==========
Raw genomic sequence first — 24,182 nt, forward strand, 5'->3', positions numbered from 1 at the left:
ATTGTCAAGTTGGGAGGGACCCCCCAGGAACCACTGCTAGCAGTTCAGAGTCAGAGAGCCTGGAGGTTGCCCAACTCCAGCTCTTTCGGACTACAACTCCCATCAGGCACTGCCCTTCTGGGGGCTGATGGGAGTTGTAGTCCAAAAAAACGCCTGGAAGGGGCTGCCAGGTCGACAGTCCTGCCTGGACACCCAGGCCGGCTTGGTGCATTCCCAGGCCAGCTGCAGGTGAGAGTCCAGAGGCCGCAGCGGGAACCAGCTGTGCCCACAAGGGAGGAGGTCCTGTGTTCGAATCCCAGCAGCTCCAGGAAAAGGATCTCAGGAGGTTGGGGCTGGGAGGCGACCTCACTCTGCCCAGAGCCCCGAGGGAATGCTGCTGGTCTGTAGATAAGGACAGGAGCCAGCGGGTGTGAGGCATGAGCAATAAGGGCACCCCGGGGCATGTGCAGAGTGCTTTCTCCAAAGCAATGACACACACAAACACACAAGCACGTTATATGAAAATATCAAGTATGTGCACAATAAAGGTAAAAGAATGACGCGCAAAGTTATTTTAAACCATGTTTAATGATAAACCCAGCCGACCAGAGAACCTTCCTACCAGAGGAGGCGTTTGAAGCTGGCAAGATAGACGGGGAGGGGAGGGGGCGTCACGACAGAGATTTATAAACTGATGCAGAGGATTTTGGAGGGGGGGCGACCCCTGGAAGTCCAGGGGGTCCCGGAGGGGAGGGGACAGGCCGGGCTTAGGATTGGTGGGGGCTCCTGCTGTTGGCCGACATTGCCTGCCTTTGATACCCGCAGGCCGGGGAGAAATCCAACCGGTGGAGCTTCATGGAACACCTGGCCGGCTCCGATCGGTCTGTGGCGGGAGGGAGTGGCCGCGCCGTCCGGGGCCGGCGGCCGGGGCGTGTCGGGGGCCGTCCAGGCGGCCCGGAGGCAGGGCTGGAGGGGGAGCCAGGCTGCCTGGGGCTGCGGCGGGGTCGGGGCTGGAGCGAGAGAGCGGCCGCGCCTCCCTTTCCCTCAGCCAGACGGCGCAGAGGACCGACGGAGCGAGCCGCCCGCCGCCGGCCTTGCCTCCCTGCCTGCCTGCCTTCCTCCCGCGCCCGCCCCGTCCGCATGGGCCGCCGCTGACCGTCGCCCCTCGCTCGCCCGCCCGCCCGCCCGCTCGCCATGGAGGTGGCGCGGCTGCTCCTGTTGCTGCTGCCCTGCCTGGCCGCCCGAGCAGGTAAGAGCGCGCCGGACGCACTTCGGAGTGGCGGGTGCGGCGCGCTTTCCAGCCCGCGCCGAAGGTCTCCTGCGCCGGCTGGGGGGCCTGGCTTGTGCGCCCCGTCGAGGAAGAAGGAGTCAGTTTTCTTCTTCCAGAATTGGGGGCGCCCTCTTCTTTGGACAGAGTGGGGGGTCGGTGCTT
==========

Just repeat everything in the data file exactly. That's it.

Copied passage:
Raw genomic sequence first — 24,182 nt, forward strand, 5'->3', positions numbered from 1 at the left:
ATTGTCAAGTTGGGAGGGACCCCCCAGGAACCACTGCTAGCAGTTCAGAGTCAGAGAGCCTGGAGGTTGCCCAACTCCAGCTCTTTCGGACTACAACTCCCATCAGGCACTGCCCTTCTGGGGGCTGATGGGAGTTGTAGTCCAAAAAAACGCCTGGAAGGGGCTGCCAGGTCGACAGTCCTGCCTGGACACCCAGGCCGGCTTGGTGCATTCCCAGGCCAGCTGCAGGTGAGAGTCCAGAGGCCGCAGCGGGAACCAGCTGTGCCCACAAGGGAGGAGGTCCTGTGTTCGAATCCCAGCAGCTCCAGGAAAAGGATCTCAGGAGGTTGGGGCTGGGAGGCGACCTCACTCTGCCCAGAGCCCCGAGGGAATGCTGCTGGTCTGTAGATAAGGACAGGAGCCAGCGGGTGTGAGGCATGAGCAATAAGGGCACCCCGGGGCATGTGCAGAGTGCTTTCTCCAAAGCAATGACACACACAAACACACAAGCACGTTATATGAAAATATCAAGTATGTGCACAATAAAGGTAAAAGAATGACGCGCAAAGTTATTTTAAACCATGTTTAATGATAAACCCAGCCGACCAGAGAACCTTCCTACCAGAGGAGGCGTTTGAAGCTGGCAAGATAGACGGGGAGGGGAGGGGGCGTCACGACAGAGATTTATAAACTGATGCAGAGGATTTTGGAGGGGGGGCGACCCCTGGAAGTCCAGGGGGTCCCGGAGGGGAGGGGACAGGCCGGGCTTAGGATTGGTGGGGGCTCCTGCTGTTGGCCGACATTGCCTGCCTTTGATACCCGCAGGCCGGGGAGAAATCCAACCGGTGGAGCTTCATGGAACACCTGGCCGGCTCCGATCGGTCTGTGGCGGGAGGGAGTGGCCGCGCCGTCCGGGGCCGGCGGCCGGGGCGTGTCGGGGGCCGTCCAGGCGGCCCGGAGGCAGGGCTGGAGGGGGAGCCAGGCTGCCTGGGGCTGCGGCGGGGTCGGGGCTGGAGCGAGAGAGCGGCCGCGCCTCCCTTTCCCTCAGCCAGACGGCGCAGAGGACCGACGGAGCGAGCCGCCCGCCGCCGGCCTTGCCTCCCTGCCTGCCTGCCTTCCTCCCGCGCCCGCCCCGTCCGCATGGGCCGCCGCTGACCGTCGCCCCTCGCTCGCCCGCCCGCCCGCCCGCTCGCCATGGAGGTGGCGCGGCTGCTCCTGTTGCTGCTGCCCTGCCTGGCCGCCCGAGCAGGTAAGAGCGCGCCGGACGCACTTCGGAGTGGCGGGTGCGGCGCGCTTTCCAGCCCGCGCCGAAGGTCTCCTGCGCCGGCTGGGGGGCCTGGCTTGTGCGCCCCGTCGAGGAAGAAGGAGTCAGTTTTCTTCTTCCAGAATTGGGGGCGCCCTCTTCTTTGGACAGAGTGGGGGGTCGGTGCTT